Pair of Earrings
On View: Asian Galleries, South, 2nd floor
Royal tombs near the Silla capital city, Gyeongju, in southeast Korea, have yielded sophisticated gold adornments including crowns and earrings. Elaborate pendants like these were either worn as earrings or suspended from the sides of royal crowns to mimic earrings. Granulation, or decoration with small individual gold beads, is applied to the sheathing of the earrings’ upper segment and used to outline the individual leaf shape of the gold spangles and lower leaves. The technique is thought to have developed in Mesopotamia around the eighteenth century B.C.E. and then spread to the Persian, Greek, and Roman empires, eventually traveling across the great Central Asia trade routes to China and the rest of East Asia. Its diffusion demonstrates the importance of Silk Road trade to East Asian material culture.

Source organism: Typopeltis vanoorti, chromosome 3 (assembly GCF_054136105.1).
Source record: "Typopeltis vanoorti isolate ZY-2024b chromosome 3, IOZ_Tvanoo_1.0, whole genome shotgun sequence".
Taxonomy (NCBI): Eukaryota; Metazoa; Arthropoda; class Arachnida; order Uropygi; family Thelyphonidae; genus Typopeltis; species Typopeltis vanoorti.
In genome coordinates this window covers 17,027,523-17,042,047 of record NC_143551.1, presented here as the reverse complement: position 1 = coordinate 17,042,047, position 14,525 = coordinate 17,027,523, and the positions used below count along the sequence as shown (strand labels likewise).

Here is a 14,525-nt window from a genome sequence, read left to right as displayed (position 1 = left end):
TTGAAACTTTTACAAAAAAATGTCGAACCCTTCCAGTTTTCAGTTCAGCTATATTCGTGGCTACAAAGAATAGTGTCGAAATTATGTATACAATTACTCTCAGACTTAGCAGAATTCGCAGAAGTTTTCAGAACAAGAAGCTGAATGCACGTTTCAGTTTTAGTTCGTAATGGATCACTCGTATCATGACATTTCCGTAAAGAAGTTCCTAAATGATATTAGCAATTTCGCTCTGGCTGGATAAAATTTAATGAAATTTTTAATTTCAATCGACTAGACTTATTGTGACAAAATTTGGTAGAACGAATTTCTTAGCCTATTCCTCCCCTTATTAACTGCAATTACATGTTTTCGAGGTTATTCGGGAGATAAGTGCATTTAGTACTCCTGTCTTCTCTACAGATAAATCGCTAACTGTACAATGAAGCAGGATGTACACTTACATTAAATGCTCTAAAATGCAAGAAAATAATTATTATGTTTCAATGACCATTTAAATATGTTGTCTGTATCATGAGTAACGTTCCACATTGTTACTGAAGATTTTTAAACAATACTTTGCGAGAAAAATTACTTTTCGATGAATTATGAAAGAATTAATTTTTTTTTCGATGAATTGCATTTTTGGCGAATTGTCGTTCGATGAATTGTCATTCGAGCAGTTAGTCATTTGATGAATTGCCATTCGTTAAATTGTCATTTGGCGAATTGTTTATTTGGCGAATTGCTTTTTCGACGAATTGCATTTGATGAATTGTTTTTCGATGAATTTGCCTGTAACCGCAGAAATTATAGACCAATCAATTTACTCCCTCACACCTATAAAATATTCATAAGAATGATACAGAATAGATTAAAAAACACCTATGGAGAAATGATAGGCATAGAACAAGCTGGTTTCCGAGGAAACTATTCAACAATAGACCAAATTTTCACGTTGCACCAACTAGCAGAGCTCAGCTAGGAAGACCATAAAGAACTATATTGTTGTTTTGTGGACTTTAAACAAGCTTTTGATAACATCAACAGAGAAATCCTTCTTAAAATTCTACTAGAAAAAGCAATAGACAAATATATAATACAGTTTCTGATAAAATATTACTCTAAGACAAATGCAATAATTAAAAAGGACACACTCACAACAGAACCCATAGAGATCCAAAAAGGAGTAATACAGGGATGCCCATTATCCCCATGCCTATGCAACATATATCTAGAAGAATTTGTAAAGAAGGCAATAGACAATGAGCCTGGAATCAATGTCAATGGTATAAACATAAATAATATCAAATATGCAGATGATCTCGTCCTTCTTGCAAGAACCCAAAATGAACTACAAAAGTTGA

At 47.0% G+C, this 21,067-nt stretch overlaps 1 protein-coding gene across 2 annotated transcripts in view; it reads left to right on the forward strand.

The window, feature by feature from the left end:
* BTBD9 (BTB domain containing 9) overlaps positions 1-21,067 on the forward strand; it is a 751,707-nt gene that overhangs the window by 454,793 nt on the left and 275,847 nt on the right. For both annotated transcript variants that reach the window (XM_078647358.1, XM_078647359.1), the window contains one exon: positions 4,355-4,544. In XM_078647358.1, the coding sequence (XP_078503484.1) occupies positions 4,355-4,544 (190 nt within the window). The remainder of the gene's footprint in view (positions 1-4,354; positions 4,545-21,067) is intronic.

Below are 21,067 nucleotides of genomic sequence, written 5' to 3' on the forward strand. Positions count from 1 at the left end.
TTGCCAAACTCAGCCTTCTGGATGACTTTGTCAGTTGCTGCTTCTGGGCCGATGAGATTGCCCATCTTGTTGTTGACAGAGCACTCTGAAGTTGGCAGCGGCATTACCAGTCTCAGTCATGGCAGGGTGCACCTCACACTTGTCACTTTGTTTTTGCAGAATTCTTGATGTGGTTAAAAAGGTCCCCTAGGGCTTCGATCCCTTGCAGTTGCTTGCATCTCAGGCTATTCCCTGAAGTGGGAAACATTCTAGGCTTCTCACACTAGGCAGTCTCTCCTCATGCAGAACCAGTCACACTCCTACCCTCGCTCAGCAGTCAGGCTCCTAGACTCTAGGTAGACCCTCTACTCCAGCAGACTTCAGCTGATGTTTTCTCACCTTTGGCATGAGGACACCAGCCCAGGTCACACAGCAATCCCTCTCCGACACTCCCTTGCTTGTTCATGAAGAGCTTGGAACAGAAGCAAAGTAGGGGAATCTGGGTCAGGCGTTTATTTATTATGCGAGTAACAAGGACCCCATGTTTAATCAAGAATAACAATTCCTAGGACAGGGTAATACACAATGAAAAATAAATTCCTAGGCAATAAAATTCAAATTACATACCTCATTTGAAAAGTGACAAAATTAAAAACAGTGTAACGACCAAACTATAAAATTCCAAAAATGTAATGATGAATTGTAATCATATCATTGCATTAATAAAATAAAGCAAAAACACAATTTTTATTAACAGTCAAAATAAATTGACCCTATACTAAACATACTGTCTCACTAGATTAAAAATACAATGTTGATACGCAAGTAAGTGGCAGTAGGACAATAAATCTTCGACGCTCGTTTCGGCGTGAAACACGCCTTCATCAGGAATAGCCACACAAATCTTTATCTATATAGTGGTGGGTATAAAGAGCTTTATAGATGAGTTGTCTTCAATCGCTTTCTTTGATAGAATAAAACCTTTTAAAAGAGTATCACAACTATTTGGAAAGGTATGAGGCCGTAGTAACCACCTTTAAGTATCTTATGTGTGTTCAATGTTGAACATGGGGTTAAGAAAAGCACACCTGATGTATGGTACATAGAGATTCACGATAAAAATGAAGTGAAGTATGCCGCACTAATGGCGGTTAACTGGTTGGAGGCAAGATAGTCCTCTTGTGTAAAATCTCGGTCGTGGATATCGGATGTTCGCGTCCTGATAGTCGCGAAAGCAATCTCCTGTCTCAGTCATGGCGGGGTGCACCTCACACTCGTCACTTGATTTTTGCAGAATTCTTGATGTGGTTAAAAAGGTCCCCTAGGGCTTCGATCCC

Gold, probably over a lacquer core
6th century C.E.
Three Kingdoms period, Silla kingdom
Length of each earring: 3 9/16 in. (9 cm) (show scale)
Gift of Theodora Wilbour and Jane Van Vleck, by exchange and Designated Purchase Fund
Korean. Pair of Earrings, 6th century C.E. Gold, probably over a lacquer core, Length of each earring: 3 9/16 in. (9 cm). Brooklyn Museum, Gift of Theodora Wilbour and Jane Van Vleck, by exchange and Designated Purchase Fund, 2013.3a-b. Creative Commons-BY (Photo: Brooklyn Museum, 2013.3a-b_detail1_PS9.jpg)
detail, 2013.3a-b_detail1_PS9.jpg. Brooklyn Museum photograph, 2013
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